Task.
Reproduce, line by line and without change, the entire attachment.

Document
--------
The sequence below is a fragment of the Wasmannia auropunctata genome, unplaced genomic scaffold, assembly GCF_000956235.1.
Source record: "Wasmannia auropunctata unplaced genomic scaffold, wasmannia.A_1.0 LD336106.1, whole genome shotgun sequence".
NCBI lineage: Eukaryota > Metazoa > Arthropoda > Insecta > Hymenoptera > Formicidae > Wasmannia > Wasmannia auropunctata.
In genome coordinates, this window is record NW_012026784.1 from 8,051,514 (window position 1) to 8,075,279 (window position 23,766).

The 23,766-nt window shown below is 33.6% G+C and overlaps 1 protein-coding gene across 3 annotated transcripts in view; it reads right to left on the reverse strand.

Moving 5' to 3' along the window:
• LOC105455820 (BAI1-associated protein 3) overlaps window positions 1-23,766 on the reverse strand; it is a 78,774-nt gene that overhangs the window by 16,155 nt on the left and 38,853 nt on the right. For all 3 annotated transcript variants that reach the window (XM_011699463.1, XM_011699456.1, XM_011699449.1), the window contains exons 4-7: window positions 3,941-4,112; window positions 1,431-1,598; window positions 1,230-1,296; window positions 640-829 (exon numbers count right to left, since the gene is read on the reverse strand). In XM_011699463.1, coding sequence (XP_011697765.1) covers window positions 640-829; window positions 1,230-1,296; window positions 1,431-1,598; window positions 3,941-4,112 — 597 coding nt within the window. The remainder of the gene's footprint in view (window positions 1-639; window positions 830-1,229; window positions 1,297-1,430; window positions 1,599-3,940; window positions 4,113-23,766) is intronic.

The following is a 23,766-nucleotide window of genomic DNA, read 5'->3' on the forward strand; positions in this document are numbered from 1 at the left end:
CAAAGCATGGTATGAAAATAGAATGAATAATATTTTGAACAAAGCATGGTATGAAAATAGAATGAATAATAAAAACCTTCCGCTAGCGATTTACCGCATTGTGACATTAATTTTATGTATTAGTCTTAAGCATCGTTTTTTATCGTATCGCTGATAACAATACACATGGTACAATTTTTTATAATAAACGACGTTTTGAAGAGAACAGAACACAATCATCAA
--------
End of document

The sequence below is a fragment of the Wasmannia auropunctata genome, unplaced genomic scaffold, assembly GCF_000956235.1.
Source record: "Wasmannia auropunctata unplaced genomic scaffold, wasmannia.A_1.0 LD336106.1, whole genome shotgun sequence".
NCBI lineage: Eukaryota > Metazoa > Arthropoda > Insecta > Hymenoptera > Formicidae > Wasmannia > Wasmannia auropunctata.
In genome coordinates, this window is record NW_012026784.1 from 8,051,514 (window position 1) to 8,075,279 (window position 23,766).

The 23,766-nt window shown below is 33.6% G+C and overlaps 1 protein-coding gene across 3 annotated transcripts in view; it reads right to left on the reverse strand.

Moving 5' to 3' along the window:
• LOC105455820 (BAI1-associated protein 3) overlaps window positions 1-23,766 on the reverse strand; it is a 78,774-nt gene that overhangs the window by 16,155 nt on the left and 38,853 nt on the right. For all 3 annotated transcript variants that reach the window (XM_011699463.1, XM_011699456.1, XM_011699449.1), the window contains exons 4-7: window positions 3,941-4,112; window positions 1,431-1,598; window positions 1,230-1,296; window positions 640-829 (exon numbers count right to left, since the gene is read on the reverse strand). In XM_011699463.1, coding sequence (XP_011697765.1) covers window positions 640-829; window positions 1,230-1,296; window positions 1,431-1,598; window positions 3,941-4,112 — 597 coding nt within the window. The remainder of the gene's footprint in view (window positions 1-639; window positions 830-1,229; window positions 1,297-1,430; window positions 1,599-3,940; window positions 4,113-23,766) is intronic.

The following is a 23,766-nucleotide window of genomic DNA, read 5'->3' on the forward strand; positions in this document are numbered from 1 at the left end:
CAAAGCATGGTATGAAAATAGAATGAATAATATTTTGAACAAAGCATGGTATGAAAATAGAATGAATAATAAAAACCTTCCGCTAGCGATTTACCGCATTGTGACATTAATTTTATGTATTAGTCTTAAGCATCGTTTTTTATCGTATCGCTGATAACAATACACATGGTACAATTTTTTATAATAAACGACGTTTTGAAGAGAACAGAACACAATCATCAA